Food Fight Comes to America
As the international uprising against genetically engineered (GE) foods continues to grow, the worst fear of US government and business officials is that the commotion abroad will awaken Americans, who unknowingly already consume biotech foods being rejected in Europe. The victories of their foreign counterparts, meanwhile, are providing fresh inspiration for US food activists, some of whom have struggled for decades to win media coverage, citizen attention and regulatory action. The Food and Drug Administration has officially opposed biotech food labeling and mandatory safety testing since 1992 [see Kristi Coale, facing page]. But now that Europeans are forcing American companies to segregate and label genetically engineered foods, it is much more difficult to claim that the same can't be done in the United States.
Last summer was a watershed event for many US farmers, who planted Monsanto's biotech corn and soybeans, only to find them rejected abroad. Some are shifting back to traditional varieties, at least until the crisis is resolved. Gary Goldberg, CEO of the American Corn Growers Association, suggested in November that farmers avoid genetically engineered seed corn and try to obtain non-engineered varieties before farmer demand depletes supplies of old-fashioned seed.
The US food and biotechnology industries are now in full "crisis management" mode, their PR experts and lobbyists working furiously to prevent the same kind of defeat suffered on foreign shores. One example is the recently launched Alliance for Better Foods, run from the DC office of the PR/lobby firm BSMG, which also represents Monsanto and Philip Morris, America's largest food company. Monsanto's PR firm Burson-Marsteller recently bused 100 members of a Washington, DC, Baptist church to stage a pro-GE-foods rally outside an FDA hearing. But if events in Europe are any guide, the momentum may have shifted to a new alliance of grassroots environmentalists, consumer activists and family farmers. The Los Angeles Times noted in October that "a storm of protest...has reached US shores, leading some experts to predict that agricultural biotechnology could go the way of nuclear energy--falling out of favor because of public fears and unfavorable economics."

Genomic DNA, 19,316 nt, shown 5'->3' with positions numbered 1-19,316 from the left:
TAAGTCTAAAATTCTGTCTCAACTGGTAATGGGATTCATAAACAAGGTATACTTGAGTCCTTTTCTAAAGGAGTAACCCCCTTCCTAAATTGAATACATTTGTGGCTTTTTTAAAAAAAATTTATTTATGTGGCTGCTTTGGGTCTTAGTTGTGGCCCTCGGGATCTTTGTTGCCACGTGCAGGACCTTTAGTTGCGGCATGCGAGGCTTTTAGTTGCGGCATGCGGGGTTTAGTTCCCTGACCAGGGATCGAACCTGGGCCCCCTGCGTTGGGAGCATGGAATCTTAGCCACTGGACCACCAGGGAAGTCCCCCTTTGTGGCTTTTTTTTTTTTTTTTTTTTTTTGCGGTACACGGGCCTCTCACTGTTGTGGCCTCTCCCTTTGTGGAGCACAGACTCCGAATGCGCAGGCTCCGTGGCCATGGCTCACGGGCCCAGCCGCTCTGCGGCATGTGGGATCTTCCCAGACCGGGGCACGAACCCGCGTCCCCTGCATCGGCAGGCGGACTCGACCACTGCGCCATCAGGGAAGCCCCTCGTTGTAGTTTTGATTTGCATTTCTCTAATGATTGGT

The key to any successful biotech "issue management" campaign is repeating simple but carefully chosen messages that can set the terms of the debate. This was true with Monsanto's genetically engineered bovine growth hormone (rBGH), administered to cows to increase milk output. In the case of rBGH, one message was that "the milk is the same." This isn't true, and changes in the milk are a reason the drug hasn't been approved by Europe or Canada. But the message worked here, where, after a furious PR and lobbying campaign, the FDA approved the use of rBGH and allowed sales of dairy products without consumer labeling. Six years later, Monsanto claims that one-third of US cows are in herds injected daily with rBGH.